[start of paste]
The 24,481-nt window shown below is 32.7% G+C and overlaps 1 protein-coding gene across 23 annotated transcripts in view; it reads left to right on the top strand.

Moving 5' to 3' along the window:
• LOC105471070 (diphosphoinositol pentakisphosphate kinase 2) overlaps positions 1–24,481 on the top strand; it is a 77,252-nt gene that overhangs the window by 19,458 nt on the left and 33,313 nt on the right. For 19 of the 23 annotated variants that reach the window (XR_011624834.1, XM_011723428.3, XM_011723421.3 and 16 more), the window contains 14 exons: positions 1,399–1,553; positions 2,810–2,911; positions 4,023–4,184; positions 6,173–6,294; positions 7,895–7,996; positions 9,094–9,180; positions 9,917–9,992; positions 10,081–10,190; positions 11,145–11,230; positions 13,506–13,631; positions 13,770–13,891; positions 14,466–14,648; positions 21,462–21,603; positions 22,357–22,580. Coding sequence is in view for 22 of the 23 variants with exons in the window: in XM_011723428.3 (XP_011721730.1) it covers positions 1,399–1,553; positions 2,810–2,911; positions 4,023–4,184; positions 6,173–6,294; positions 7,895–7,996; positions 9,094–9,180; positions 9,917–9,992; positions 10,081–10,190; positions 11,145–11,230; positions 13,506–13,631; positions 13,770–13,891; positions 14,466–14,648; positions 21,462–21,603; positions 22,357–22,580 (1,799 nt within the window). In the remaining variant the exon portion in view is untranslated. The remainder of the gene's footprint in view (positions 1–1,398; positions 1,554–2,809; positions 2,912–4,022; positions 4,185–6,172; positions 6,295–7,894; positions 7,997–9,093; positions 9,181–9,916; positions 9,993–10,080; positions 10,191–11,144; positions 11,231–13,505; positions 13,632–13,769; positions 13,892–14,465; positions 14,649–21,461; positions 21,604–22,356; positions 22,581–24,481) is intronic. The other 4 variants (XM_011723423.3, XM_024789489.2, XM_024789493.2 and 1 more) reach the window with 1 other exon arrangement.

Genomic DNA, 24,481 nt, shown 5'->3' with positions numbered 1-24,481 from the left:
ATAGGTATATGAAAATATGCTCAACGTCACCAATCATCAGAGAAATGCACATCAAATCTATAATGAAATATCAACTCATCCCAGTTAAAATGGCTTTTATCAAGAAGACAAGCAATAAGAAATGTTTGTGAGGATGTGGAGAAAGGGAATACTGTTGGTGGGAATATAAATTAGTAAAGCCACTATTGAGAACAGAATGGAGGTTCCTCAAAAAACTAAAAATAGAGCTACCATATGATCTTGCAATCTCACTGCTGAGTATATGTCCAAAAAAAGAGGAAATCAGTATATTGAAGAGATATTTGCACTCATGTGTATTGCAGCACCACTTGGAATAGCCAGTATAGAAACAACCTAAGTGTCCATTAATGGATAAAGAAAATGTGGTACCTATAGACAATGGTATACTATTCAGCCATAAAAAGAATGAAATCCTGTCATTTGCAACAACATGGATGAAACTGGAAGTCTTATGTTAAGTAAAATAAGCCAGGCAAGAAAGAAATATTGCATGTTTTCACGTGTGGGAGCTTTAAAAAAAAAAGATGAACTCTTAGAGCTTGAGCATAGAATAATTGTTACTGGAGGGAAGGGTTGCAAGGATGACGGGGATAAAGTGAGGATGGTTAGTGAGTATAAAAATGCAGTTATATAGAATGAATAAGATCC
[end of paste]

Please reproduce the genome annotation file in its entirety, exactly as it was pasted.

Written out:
The 24,481-nt window shown below is 32.7% G+C and overlaps 1 protein-coding gene across 23 annotated transcripts in view; it reads left to right on the top strand.

Moving 5' to 3' along the window:
• LOC105471070 (diphosphoinositol pentakisphosphate kinase 2) overlaps positions 1–24,481 on the top strand; it is a 77,252-nt gene that overhangs the window by 19,458 nt on the left and 33,313 nt on the right. For 19 of the 23 annotated variants that reach the window (XR_011624834.1, XM_011723428.3, XM_011723421.3 and 16 more), the window contains 14 exons: positions 1,399–1,553; positions 2,810–2,911; positions 4,023–4,184; positions 6,173–6,294; positions 7,895–7,996; positions 9,094–9,180; positions 9,917–9,992; positions 10,081–10,190; positions 11,145–11,230; positions 13,506–13,631; positions 13,770–13,891; positions 14,466–14,648; positions 21,462–21,603; positions 22,357–22,580. Coding sequence is in view for 22 of the 23 variants with exons in the window: in XM_011723428.3 (XP_011721730.1) it covers positions 1,399–1,553; positions 2,810–2,911; positions 4,023–4,184; positions 6,173–6,294; positions 7,895–7,996; positions 9,094–9,180; positions 9,917–9,992; positions 10,081–10,190; positions 11,145–11,230; positions 13,506–13,631; positions 13,770–13,891; positions 14,466–14,648; positions 21,462–21,603; positions 22,357–22,580 (1,799 nt within the window). In the remaining variant the exon portion in view is untranslated. The remainder of the gene's footprint in view (positions 1–1,398; positions 1,554–2,809; positions 2,912–4,022; positions 4,185–6,172; positions 6,295–7,894; positions 7,997–9,093; positions 9,181–9,916; positions 9,993–10,080; positions 10,191–11,144; positions 11,231–13,505; positions 13,632–13,769; positions 13,892–14,465; positions 14,649–21,461; positions 21,604–22,356; positions 22,581–24,481) is intronic. The other 4 variants (XM_011723423.3, XM_024789489.2, XM_024789493.2 and 1 more) reach the window with 1 other exon arrangement.

Genomic DNA, 24,481 nt, shown 5'->3' with positions numbered 1-24,481 from the left:
ATAGGTATATGAAAATATGCTCAACGTCACCAATCATCAGAGAAATGCACATCAAATCTATAATGAAATATCAACTCATCCCAGTTAAAATGGCTTTTATCAAGAAGACAAGCAATAAGAAATGTTTGTGAGGATGTGGAGAAAGGGAATACTGTTGGTGGGAATATAAATTAGTAAAGCCACTATTGAGAACAGAATGGAGGTTCCTCAAAAAACTAAAAATAGAGCTACCATATGATCTTGCAATCTCACTGCTGAGTATATGTCCAAAAAAAGAGGAAATCAGTATATTGAAGAGATATTTGCACTCATGTGTATTGCAGCACCACTTGGAATAGCCAGTATAGAAACAACCTAAGTGTCCATTAATGGATAAAGAAAATGTGGTACCTATAGACAATGGTATACTATTCAGCCATAAAAAGAATGAAATCCTGTCATTTGCAACAACATGGATGAAACTGGAAGTCTTATGTTAAGTAAAATAAGCCAGGCAAGAAAGAAATATTGCATGTTTTCACGTGTGGGAGCTTTAAAAAAAAAAGATGAACTCTTAGAGCTTGAGCATAGAATAATTGTTACTGGAGGGAAGGGTTGCAAGGATGACGGGGATAAAGTGAGGATGGTTAGTGAGTATAAAAATGCAGTTATATAGAATGAATAAGATCC